Easy to press
Works with all flours
Produces even thickness
Can be flimsy
Doughs made from corn are typically softer and easier to press than those made from flour. This 7.3-inch press is a good choice if you’re making primarily flour tortillas because its cast-iron handle is especially heavy. The design is well balanced, which helps you get the even thickness that can be hard to achieve, especially with flour dough.
Alternative flours can be even stiffer, but this press is up to that job as well. Those who make low-carb or paleo-compliant tortillas from flours like coconut, almond, cassava, and more will find this model to be the right tool for the job.
Great for tacos
Easy to store
Comes with an extra screw
Smaller than other models
This press is a bit smaller than some tortilla presses out there, but that can work in your favor if what you desire are the smaller corn tortillas traditionally used in Mexico for tacos. It comes seasoned with flax oil, making it ready-to-use, easy to clean, and generally low maintenance.
Victoria’s plates are specially designed to avoid pinching the dough or any stray fingers, and an extra screw is included for when the first one inevitably goes missing. Its slightly more compact size makes it just a bit easier to store for those with less kitchen space.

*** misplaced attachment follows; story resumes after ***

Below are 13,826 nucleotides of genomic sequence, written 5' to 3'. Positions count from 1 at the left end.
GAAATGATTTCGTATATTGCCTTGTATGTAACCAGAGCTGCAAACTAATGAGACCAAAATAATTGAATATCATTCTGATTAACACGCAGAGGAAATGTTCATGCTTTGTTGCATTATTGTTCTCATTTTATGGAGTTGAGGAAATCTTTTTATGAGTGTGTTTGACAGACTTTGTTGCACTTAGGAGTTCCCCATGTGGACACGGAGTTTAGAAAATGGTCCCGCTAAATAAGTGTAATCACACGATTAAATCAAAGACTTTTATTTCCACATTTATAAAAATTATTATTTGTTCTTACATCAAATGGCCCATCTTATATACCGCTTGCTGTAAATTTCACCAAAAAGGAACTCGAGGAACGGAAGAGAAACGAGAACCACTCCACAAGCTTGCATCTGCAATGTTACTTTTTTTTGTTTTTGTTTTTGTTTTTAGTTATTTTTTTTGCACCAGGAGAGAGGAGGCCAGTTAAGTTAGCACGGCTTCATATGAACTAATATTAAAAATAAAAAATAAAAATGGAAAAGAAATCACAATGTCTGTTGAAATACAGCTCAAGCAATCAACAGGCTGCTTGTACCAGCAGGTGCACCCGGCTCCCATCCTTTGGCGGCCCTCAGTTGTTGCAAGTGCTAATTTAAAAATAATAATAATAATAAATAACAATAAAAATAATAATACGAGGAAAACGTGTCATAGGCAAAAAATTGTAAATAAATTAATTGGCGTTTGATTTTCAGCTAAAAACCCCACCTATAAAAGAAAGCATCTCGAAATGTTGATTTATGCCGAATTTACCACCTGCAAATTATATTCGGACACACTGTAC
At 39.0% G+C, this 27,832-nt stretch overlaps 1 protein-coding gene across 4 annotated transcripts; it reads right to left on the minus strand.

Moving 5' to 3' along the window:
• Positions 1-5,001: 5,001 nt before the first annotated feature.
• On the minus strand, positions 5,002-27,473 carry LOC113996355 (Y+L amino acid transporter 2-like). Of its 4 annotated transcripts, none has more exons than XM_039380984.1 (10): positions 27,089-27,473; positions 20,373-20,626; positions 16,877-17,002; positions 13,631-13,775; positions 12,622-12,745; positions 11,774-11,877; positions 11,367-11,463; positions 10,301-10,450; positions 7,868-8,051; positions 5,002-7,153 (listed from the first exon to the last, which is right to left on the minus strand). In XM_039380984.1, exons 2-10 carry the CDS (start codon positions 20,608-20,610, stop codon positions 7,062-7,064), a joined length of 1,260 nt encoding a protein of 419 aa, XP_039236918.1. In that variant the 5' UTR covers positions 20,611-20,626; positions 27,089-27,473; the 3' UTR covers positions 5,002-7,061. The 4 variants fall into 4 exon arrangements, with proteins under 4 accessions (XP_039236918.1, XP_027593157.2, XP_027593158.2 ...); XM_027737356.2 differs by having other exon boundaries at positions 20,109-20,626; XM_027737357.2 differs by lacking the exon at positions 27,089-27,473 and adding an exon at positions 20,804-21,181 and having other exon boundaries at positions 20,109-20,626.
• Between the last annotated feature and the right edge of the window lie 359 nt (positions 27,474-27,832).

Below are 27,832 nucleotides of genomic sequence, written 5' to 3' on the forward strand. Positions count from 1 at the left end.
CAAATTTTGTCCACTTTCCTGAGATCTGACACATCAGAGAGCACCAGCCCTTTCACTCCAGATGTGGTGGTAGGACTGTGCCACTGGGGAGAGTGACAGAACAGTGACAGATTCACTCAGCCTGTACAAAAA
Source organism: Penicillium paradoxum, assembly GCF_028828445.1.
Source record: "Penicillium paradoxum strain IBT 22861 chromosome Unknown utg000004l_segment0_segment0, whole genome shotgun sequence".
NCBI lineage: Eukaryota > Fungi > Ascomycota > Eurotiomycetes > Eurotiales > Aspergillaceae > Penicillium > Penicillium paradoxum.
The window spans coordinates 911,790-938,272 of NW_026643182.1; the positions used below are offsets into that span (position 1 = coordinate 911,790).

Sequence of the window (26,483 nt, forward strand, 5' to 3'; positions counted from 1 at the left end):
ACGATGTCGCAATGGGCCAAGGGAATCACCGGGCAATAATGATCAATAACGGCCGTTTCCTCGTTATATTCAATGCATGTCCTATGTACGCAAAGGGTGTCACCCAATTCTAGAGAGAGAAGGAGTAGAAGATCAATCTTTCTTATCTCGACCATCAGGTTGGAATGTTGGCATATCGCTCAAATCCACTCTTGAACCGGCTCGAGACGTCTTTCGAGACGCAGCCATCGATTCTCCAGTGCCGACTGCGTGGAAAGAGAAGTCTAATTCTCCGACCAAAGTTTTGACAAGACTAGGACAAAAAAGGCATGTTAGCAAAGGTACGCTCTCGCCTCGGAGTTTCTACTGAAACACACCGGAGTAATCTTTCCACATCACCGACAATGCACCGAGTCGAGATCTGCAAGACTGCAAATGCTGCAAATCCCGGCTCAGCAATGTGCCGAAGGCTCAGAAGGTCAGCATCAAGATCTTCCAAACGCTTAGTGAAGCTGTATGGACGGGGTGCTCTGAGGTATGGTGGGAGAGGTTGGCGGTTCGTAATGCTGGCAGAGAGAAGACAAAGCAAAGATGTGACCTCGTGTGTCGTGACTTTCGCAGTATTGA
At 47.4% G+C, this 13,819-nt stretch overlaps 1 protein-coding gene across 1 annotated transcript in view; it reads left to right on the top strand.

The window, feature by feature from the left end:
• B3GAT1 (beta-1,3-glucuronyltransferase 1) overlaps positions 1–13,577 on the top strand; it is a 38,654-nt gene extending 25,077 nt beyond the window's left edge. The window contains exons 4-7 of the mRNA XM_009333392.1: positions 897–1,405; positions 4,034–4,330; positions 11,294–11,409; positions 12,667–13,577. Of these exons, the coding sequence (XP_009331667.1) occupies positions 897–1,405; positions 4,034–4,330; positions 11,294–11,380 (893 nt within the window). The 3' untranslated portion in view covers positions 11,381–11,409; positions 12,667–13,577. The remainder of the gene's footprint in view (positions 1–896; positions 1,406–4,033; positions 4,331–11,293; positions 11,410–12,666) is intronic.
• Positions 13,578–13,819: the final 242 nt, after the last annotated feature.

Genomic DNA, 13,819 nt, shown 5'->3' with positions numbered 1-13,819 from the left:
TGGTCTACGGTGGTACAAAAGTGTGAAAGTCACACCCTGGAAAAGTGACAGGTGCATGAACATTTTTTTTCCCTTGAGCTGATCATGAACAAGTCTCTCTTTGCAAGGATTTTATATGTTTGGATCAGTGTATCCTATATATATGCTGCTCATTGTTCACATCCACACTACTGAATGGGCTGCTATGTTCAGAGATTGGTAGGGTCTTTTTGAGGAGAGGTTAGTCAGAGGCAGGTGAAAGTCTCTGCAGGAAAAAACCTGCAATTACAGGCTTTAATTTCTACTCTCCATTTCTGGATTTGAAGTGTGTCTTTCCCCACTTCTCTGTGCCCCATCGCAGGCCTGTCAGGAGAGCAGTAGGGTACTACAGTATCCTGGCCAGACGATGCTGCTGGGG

Easy to clean
Produces tortillas easily
Paint can chip
If what you want is great style in addition to utility, this eye-catching, fire engine red design may be the right choice for you. The powder-coated finish is durable and easily wipes clean. Made from heavy cast iron, the press makes it easy to press out your tortillas.
Billed as a tortilleria kit, this set includes a decorative napkin for keeping fresh tortillas warm until serving, as well as a booklet full of helpful tips and recipes. It’s a good reminder to use your tortillas for dishes beyond tacos, including another Mexican classic, enchiladas.
Doesn't come with instructions
Aluminum makes it harder to create even tortillas
Most tortilla presses are made from cast iron, but there are quite a few cast aluminum versions out there, and this material has its own advantages. For one thing, presses made from cast aluminum like this one are less expensive than the alternatives.
When she first launched her catering business in Los Angeles, Ramirez bought several cast aluminum presses to save money. It’s still plenty heavy to help you get the job done, but it’s not so difficult to move around your kitchen. One caveat: “They don’t always press as evenly as cast iron, so your tortillas might be a little lopsided,” says Ramirez. This model has an attractive polished finish and compact design, making it easier to stash away when not in use.
Why Trust The Spruce Eats?
Joy Manning is a food writer and recipe developer. Her work has appeared in many publications including The Philadelphia Inquirer and The Washington Post. She’s the author of Almost Meatless and Stuff Every Cook Should Know. For this piece, she interviewed Jocelyn Ramirez, owner of the Los Angeles-based catering business, Todo Verde, and author of the cookbook La Vida Verde.